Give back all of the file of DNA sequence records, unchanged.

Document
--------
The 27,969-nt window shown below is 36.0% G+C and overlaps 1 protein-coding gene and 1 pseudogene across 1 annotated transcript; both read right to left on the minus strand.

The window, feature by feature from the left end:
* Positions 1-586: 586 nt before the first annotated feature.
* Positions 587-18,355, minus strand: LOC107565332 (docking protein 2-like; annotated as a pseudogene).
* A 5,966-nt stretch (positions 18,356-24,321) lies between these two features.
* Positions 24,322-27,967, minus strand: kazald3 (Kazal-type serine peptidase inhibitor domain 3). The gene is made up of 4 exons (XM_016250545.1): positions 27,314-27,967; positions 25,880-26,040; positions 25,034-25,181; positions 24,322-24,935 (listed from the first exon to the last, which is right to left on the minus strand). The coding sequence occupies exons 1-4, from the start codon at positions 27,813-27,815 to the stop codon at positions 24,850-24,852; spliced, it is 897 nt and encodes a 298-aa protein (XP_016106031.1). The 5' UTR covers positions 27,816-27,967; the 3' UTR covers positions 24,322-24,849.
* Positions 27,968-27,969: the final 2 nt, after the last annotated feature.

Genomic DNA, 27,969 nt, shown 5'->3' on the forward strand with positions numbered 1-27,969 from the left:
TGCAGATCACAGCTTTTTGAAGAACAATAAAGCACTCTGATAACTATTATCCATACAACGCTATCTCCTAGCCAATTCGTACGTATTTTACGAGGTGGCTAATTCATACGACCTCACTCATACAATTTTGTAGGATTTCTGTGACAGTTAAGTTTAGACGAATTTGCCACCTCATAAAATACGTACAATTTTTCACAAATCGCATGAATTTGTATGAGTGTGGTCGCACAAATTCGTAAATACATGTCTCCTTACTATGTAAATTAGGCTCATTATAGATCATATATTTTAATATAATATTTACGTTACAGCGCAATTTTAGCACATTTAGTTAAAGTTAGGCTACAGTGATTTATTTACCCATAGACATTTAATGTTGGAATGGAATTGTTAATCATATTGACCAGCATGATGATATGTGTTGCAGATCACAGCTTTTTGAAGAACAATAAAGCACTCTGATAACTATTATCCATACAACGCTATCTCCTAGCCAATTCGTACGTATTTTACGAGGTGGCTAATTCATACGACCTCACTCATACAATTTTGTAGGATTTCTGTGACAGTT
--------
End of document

The 27,969-nt window shown below is 36.0% G+C and overlaps 1 protein-coding gene and 1 pseudogene across 1 annotated transcript; both read right to left on the minus strand.

The window, feature by feature from the left end:
* Positions 1-586: 586 nt before the first annotated feature.
* Positions 587-18,355, minus strand: LOC107565332 (docking protein 2-like; annotated as a pseudogene).
* A 5,966-nt stretch (positions 18,356-24,321) lies between these two features.
* Positions 24,322-27,967, minus strand: kazald3 (Kazal-type serine peptidase inhibitor domain 3). The gene is made up of 4 exons (XM_016250545.1): positions 27,314-27,967; positions 25,880-26,040; positions 25,034-25,181; positions 24,322-24,935 (listed from the first exon to the last, which is right to left on the minus strand). The coding sequence occupies exons 1-4, from the start codon at positions 27,813-27,815 to the stop codon at positions 24,850-24,852; spliced, it is 897 nt and encodes a 298-aa protein (XP_016106031.1). The 5' UTR covers positions 27,816-27,967; the 3' UTR covers positions 24,322-24,849.
* Positions 27,968-27,969: the final 2 nt, after the last annotated feature.

Genomic DNA, 27,969 nt, shown 5'->3' on the forward strand with positions numbered 1-27,969 from the left:
TGCAGATCACAGCTTTTTGAAGAACAATAAAGCACTCTGATAACTATTATCCATACAACGCTATCTCCTAGCCAATTCGTACGTATTTTACGAGGTGGCTAATTCATACGACCTCACTCATACAATTTTGTAGGATTTCTGTGACAGTTAAGTTTAGACGAATTTGCCACCTCATAAAATACGTACAATTTTTCACAAATCGCATGAATTTGTATGAGTGTGGTCGCACAAATTCGTAAATACATGTCTCCTTACTATGTAAATTAGGCTCATTATAGATCATATATTTTAATATAATATTTACGTTACAGCGCAATTTTAGCACATTTAGTTAAAGTTAGGCTACAGTGATTTATTTACCCATAGACATTTAATGTTGGAATGGAATTGTTAATCATATTGACCAGCATGATGATATGTGTTGCAGATCACAGCTTTTTGAAGAACAATAAAGCACTCTGATAACTATTATCCATACAACGCTATCTCCTAGCCAATTCGTACGTATTTTACGAGGTGGCTAATTCATACGACCTCACTCATACAATTTTGTAGGATTTCTGTGACAGTT